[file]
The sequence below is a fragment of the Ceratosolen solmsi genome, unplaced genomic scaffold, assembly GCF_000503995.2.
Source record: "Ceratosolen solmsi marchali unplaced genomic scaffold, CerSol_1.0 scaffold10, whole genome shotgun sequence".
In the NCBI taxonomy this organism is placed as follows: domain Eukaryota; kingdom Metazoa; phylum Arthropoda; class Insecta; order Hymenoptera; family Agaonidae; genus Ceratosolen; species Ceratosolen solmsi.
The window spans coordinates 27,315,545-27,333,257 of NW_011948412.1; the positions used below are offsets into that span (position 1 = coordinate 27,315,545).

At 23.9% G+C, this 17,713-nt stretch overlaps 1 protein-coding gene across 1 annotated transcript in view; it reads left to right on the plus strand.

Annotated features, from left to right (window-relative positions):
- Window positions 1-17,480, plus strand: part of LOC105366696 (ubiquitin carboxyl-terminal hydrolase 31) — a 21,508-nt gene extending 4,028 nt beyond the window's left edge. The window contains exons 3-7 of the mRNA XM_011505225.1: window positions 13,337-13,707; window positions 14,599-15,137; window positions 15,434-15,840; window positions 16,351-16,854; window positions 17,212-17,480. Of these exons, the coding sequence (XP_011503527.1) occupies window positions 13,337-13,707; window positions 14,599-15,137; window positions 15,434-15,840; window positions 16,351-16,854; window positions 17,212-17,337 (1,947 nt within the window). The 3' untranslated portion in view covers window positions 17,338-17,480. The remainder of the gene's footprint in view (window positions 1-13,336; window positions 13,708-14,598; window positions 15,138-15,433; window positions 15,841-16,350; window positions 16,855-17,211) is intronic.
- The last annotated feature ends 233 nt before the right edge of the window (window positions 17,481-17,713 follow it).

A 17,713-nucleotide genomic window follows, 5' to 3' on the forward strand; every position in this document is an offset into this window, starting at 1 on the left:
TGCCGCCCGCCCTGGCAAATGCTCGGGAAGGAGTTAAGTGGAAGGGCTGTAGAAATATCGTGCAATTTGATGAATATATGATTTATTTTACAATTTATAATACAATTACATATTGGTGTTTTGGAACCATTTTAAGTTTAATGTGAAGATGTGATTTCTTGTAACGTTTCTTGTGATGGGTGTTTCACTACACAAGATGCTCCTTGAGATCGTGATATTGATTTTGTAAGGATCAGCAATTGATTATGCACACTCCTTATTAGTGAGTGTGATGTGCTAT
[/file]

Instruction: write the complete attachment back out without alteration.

The sequence below is a fragment of the Ceratosolen solmsi genome, unplaced genomic scaffold, assembly GCF_000503995.2.
Source record: "Ceratosolen solmsi marchali unplaced genomic scaffold, CerSol_1.0 scaffold10, whole genome shotgun sequence".
In the NCBI taxonomy this organism is placed as follows: domain Eukaryota; kingdom Metazoa; phylum Arthropoda; class Insecta; order Hymenoptera; family Agaonidae; genus Ceratosolen; species Ceratosolen solmsi.
The window spans coordinates 27,315,545-27,333,257 of NW_011948412.1; the positions used below are offsets into that span (position 1 = coordinate 27,315,545).

At 23.9% G+C, this 17,713-nt stretch overlaps 1 protein-coding gene across 1 annotated transcript in view; it reads left to right on the plus strand.

Annotated features, from left to right (window-relative positions):
- Window positions 1-17,480, plus strand: part of LOC105366696 (ubiquitin carboxyl-terminal hydrolase 31) — a 21,508-nt gene extending 4,028 nt beyond the window's left edge. The window contains exons 3-7 of the mRNA XM_011505225.1: window positions 13,337-13,707; window positions 14,599-15,137; window positions 15,434-15,840; window positions 16,351-16,854; window positions 17,212-17,480. Of these exons, the coding sequence (XP_011503527.1) occupies window positions 13,337-13,707; window positions 14,599-15,137; window positions 15,434-15,840; window positions 16,351-16,854; window positions 17,212-17,337 (1,947 nt within the window). The 3' untranslated portion in view covers window positions 17,338-17,480. The remainder of the gene's footprint in view (window positions 1-13,336; window positions 13,708-14,598; window positions 15,138-15,433; window positions 15,841-16,350; window positions 16,855-17,211) is intronic.
- The last annotated feature ends 233 nt before the right edge of the window (window positions 17,481-17,713 follow it).

A 17,713-nucleotide genomic window follows, 5' to 3' on the forward strand; every position in this document is an offset into this window, starting at 1 on the left:
TGCCGCCCGCCCTGGCAAATGCTCGGGAAGGAGTTAAGTGGAAGGGCTGTAGAAATATCGTGCAATTTGATGAATATATGATTTATTTTACAATTTATAATACAATTACATATTGGTGTTTTGGAACCATTTTAAGTTTAATGTGAAGATGTGATTTCTTGTAACGTTTCTTGTGATGGGTGTTTCACTACACAAGATGCTCCTTGAGATCGTGATATTGATTTTGTAAGGATCAGCAATTGATTATGCACACTCCTTATTAGTGAGTGTGATGTGCTAT